The Definitive Guide To Choosing Which Type Of Yoga Is Best For You

by Leigh Weingus

Once upon a time, the only type of yoga out there was... yoga, plain and simple.

Now, it seems like there are a million different types of yoga classes to choose from. Do you want to be doing your downward dogs in an 86-degree room? How about 100? Or do you want something more chill?

Truth be told, even as someone who has tons of experience with yoga, I have a hard time figuring out what it all means. And even when I do, it's hard to decide which type of class I'm in the mood for.

While there's no way I can cover every single type of yoga out there, I have broken down some of the more common types so you know what you're getting yourself into before you sign up for your next yoga class.

After all, who wants to walk into a room thinking it's going to be an hour of easy stretching only to find out he or she will be expected to stand on his or her hands?!

Not me. Without further ado, let's get started.

Hot Yoga

As the name suggests, hot yoga gets pretty sweaty.

Most hot yoga classes are flow-based and about 60 minutes long, meaning for a full hour you'll be moving through a series of yoga poses at a pretty fast pace.

It's also pretty steamy in there. The humidity is usually around 40 percent, and temperatures start around 86 degrees Fahrenheit and can reach a whopping 105 degrees.

If you're looking to get a solid, sweaty workout out of your yoga class, this is definitely it.

Aerial Yoga

Due to its growing popularity, I didn't think it would be fair to leave aerial yoga out of my roundup. It's also so. much. fun.

Aerial yoga involves a (very secure) swing that will help you comfortably tip upside down and fly through the air.

It doesn't look like yoga, it doesn't feel like yoga, but it totally is yoga.

It may seem intimidating, but aerial yoga is a blast. Trust me, you want to try it at least once.

Bikram Yoga

While Bikram yoga is similar to hot yoga, the method is slightly different.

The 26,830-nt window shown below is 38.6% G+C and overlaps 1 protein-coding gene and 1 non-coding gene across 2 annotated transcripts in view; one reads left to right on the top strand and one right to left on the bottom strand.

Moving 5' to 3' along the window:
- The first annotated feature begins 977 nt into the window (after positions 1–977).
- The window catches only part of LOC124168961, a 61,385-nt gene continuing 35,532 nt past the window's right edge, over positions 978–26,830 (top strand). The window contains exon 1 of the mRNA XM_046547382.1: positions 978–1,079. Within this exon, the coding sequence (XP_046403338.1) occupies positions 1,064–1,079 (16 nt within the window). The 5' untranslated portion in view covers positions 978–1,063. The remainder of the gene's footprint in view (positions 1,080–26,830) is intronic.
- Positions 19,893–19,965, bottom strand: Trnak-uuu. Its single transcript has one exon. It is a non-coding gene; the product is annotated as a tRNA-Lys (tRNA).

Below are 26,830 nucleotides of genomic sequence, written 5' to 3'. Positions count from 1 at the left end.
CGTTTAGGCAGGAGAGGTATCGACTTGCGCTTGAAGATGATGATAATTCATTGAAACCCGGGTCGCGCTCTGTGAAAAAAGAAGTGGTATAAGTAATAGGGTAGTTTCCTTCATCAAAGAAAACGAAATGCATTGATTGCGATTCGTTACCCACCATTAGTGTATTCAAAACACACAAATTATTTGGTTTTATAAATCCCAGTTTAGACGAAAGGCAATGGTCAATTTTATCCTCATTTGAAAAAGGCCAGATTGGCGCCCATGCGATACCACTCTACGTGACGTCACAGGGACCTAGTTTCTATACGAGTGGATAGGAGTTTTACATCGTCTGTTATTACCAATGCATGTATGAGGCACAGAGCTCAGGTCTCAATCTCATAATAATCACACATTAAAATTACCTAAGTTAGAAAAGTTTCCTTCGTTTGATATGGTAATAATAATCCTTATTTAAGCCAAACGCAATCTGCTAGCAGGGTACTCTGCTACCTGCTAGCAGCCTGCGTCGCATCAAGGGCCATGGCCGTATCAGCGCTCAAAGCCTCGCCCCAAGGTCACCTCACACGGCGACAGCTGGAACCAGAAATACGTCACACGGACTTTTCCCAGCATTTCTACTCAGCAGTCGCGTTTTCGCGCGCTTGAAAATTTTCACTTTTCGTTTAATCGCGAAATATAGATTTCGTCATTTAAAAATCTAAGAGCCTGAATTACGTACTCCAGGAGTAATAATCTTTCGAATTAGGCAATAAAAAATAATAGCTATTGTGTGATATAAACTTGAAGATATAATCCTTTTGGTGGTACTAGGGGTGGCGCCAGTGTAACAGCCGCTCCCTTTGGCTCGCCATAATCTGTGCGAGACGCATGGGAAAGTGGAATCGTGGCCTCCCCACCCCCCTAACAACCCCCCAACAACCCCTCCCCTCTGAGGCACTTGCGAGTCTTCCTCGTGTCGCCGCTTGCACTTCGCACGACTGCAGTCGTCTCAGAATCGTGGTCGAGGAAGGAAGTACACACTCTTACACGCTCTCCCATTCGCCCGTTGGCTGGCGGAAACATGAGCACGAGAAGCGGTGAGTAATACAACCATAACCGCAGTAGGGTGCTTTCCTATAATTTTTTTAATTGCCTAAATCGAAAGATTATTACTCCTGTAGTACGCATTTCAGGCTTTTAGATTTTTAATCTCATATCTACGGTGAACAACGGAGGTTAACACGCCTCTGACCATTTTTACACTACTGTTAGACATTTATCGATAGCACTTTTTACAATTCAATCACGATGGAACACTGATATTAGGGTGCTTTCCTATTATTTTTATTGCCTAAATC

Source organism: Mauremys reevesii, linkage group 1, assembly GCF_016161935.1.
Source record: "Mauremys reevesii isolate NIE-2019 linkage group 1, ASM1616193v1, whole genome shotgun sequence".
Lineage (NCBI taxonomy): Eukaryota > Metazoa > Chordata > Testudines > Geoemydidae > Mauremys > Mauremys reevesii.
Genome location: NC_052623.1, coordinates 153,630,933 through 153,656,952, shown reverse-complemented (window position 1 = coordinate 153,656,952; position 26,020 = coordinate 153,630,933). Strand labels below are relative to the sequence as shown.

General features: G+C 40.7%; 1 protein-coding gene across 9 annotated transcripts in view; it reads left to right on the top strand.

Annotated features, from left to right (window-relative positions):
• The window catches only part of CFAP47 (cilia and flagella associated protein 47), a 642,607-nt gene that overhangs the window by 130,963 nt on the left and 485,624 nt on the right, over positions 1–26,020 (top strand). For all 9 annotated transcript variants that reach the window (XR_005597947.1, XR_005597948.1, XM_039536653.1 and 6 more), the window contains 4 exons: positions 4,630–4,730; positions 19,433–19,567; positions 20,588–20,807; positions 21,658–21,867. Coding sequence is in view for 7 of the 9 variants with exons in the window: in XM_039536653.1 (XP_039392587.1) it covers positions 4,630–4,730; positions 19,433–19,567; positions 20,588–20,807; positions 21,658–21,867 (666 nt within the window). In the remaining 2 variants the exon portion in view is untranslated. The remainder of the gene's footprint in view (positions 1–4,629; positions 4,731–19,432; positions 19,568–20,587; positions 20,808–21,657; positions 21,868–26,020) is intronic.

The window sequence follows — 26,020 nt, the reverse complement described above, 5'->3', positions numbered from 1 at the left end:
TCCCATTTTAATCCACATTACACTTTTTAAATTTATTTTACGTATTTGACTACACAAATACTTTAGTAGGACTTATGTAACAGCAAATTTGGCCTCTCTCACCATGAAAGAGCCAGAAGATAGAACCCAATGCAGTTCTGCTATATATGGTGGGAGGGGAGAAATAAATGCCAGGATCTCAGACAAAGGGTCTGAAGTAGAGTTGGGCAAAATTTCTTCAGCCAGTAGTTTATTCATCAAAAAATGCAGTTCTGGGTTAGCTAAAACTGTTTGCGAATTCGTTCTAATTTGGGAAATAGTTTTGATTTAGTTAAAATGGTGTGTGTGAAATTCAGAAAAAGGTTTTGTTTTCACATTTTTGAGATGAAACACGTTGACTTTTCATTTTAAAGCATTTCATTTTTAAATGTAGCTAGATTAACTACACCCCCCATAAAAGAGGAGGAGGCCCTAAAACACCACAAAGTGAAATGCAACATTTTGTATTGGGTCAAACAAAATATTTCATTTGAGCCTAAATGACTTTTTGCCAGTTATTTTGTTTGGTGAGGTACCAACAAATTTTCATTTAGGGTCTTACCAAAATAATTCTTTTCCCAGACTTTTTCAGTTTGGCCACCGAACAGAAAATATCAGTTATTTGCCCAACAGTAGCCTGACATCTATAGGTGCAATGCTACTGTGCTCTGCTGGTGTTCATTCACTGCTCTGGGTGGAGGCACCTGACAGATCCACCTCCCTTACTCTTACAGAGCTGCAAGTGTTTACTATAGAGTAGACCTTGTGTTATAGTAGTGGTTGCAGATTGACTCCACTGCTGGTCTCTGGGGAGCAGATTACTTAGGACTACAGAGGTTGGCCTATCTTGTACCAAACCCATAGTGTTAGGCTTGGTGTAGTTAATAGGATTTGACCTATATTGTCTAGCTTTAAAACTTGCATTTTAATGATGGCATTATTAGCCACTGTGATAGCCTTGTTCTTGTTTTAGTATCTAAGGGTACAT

Most Bikram classes are 90 minutes, and you'll move through 26 different postures, so it's a bit slower than a classic hot yoga class. Here's the catch, though: The studio is always 105 degrees Fahrenheit.

I know. It's all very scary.

While Bikram isn't really my thing, it's worth trying at least once. Some people love it.

Restorative Yoga

Ah, restorative yoga. My favorite Friday night activity. Really!

You won't burn a ton of calories at a restorative yoga class, but you will spend the entire time feeling super zen. Your entire body will open up. You may even fall asleep.

A lot of restorative yoga classes involve props, which your instructor will teach you how to use, so don't worry about going into it blindly.

Restorative yoga classes are great for when your whole body is aching and you need to open up your back, hips, hamstrings and anything else that hurts.


Hatha Yoga

Hatha is all about postures -- think Bikram without the crazy-sweaty room.

Hatha is great if you're a beginner because you'll get a workout in and have a little more guidance than you would in a classic flow class.

Hatha is also great when you want to focus on alignment as you'll hold poses for a bit longer, which will give you enough time to nail the poses and open up your limbs.

Vinyasa Yoga

Vinyasa is all about the flow.

Vinyasa typically starts out with small movements and breathing and then moves into more of a flow sequence, during which you'll probably break a little bit of a sweat.

Don't expect too much help from your instructor during a Vinyasa class as it's pretty fast-paced, but you can expect a pretty decent workout and a good stretch sesh.

If you ask me, Vinyasa yoga has it all.

Now, go out there and get your downward dog on. Namaste, y'all.